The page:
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For once the environmental movement in California has the right idea. It’s for the wrong reasons, but it’s the right idea.

News reports say the governor there has signed legislation outlawing the sale of off-road gasoline engines, including lawn mowers, weed trimmers and chainsaws. The law becomes effective in January 2024 or another date that is more feasible.

They’re doing it to fight global climate damage. I don’t know about that. I do know that I have bought my last lawn mower or weed trimmer powered by an internal combustion engine.

I came to that realization a couple of weeks ago while I was pulling the cord to start my lawn mower. And pulling and pulling. It was nothing like starting my two-cycle weed trimmer. It’s been about four years since I started one of those with fewer than four pulls. Small engines and I just don’t get along.

With four-cycle engines, there is the engine oil you need to monitor. With two-cycle engines, it’s the fuel mixing. With both, there are the gas cans with the spouts that people like me can’t understand. They’re supposed to keep gasoline vapors out of the air, but when I remove them entirely to pour gasoline into the lawn mower’s fuel tank, I probably spill enough fuel to replace the fumes the spouts prevent.

Filling the fuel tank, operating the choke, pulling the cord 10 or 12 times — no, thanks.

According to forbes.com, research has shown that electric-powered cars produce fewer emissions of carbon dioxide than fossil-fueled power cars except in countries where most of the electric grid is powered by coal. Given West Virginia’s reliance on coal-burning power plants, electric vehicles could be bigger polluters than gasoline-powered ones. If that’s not the case, surely someone will provide the evidence.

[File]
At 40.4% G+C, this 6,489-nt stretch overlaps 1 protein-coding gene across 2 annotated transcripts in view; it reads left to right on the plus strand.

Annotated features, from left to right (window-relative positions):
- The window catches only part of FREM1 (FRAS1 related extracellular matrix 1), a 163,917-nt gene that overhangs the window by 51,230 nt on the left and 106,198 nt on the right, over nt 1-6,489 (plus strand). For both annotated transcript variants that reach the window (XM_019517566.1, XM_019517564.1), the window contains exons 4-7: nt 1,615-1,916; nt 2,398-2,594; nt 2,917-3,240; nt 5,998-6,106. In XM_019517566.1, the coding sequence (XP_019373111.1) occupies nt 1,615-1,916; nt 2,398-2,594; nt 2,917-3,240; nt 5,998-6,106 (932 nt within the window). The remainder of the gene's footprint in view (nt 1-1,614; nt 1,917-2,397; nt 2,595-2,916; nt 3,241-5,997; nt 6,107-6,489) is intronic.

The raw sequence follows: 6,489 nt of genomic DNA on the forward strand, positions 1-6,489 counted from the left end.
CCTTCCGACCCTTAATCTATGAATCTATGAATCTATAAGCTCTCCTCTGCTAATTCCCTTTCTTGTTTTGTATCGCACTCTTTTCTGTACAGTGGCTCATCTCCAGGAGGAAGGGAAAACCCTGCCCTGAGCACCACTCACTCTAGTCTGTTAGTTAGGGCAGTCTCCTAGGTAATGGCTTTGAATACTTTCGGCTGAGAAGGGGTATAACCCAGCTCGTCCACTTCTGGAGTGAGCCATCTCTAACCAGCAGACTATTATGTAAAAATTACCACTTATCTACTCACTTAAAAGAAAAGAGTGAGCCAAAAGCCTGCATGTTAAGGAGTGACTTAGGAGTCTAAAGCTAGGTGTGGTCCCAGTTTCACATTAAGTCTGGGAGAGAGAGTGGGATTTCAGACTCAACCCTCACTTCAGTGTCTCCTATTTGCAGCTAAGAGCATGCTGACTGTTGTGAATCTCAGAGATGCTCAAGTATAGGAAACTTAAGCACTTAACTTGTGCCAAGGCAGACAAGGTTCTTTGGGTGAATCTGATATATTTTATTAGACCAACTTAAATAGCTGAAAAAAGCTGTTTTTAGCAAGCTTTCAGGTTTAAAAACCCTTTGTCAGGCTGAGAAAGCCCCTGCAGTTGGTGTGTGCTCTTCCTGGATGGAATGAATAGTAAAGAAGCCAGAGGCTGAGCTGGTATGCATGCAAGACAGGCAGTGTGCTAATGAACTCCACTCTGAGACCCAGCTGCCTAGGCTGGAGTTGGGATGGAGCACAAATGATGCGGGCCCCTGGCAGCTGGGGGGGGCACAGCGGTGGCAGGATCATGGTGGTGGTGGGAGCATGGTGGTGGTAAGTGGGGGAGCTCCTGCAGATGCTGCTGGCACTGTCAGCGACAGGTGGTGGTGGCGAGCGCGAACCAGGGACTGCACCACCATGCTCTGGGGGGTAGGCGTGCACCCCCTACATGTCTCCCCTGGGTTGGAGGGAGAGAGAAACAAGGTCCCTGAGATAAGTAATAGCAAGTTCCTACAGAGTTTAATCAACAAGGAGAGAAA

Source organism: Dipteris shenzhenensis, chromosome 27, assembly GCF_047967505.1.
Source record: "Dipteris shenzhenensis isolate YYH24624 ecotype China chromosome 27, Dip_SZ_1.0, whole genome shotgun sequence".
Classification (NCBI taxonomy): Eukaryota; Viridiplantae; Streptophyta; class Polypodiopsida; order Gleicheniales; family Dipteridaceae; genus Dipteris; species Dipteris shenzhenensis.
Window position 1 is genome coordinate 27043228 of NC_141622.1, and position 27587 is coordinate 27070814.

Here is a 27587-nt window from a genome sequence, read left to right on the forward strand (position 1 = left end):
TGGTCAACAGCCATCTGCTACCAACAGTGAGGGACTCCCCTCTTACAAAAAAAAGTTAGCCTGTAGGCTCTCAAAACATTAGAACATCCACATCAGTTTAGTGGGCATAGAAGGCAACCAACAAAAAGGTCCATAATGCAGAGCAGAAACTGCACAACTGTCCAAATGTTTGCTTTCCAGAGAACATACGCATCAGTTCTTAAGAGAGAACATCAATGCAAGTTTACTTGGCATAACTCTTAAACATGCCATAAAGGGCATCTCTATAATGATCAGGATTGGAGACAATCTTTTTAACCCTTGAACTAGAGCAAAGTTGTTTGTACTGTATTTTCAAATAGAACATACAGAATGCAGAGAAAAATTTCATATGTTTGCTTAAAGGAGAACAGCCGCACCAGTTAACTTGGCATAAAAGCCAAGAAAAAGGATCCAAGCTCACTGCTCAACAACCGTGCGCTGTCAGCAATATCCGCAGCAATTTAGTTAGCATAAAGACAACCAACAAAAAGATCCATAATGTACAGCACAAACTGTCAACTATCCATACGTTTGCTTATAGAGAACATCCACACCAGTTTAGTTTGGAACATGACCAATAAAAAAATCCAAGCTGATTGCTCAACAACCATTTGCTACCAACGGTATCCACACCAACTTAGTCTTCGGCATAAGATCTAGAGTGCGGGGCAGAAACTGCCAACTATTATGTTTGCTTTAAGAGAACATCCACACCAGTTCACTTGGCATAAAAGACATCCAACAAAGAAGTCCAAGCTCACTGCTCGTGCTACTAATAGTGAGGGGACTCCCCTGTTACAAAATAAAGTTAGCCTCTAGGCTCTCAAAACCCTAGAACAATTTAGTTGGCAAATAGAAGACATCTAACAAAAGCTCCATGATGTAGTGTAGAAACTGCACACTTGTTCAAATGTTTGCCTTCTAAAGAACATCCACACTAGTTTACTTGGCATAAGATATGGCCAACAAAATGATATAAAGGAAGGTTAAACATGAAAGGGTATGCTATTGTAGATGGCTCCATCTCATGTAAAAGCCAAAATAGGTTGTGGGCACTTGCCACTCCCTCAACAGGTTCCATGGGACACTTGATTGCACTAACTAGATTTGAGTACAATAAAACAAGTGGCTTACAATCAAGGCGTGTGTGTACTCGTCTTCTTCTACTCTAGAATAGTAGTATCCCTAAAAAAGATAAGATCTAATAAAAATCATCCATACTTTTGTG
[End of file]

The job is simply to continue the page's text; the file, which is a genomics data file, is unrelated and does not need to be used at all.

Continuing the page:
How that translates to lawn mowers and chainsaws, I don’t know. Right now, I don’t care. It has nothing to do with why my household is moving to battery-powered or plug-in lawn care tools. The technology of electric-powered tools has made them competitive.

My family does have one gasoline-powered piece of equipment that I don’t foresee being replaced by a battery-powered one soon. That’s the small generator we bought when our power was out for 15 days and 12 hours back in February because of the back-to-back ice storms. There is hope there, however. Once other needs are addressed, we hope to afford a larger propane-powered generator someday. By then, who knows how far battery technology will have advanced.

We might have to reserve a spot in our basement for a battery that can take over for the grid when the power lines go down. But that’s way off in the future.

So no, we’re not making the change as part of the war on climate change. We’re doing it because it’s the best for us. For now, electric vehicles are not a good fit for our family. The present range of about 300 miles isn’t enough for a trip to Bluefield and back. Once we can drive, say, 1,000 miles in a day on one charge, we might consider an EV. Until then, no thanks.

Someone can sell us an electric weed trimmer, though.

Jim Ross is development and opinion editor of The Herald-Dispatch. His email address is jross@hdmediallc.com.

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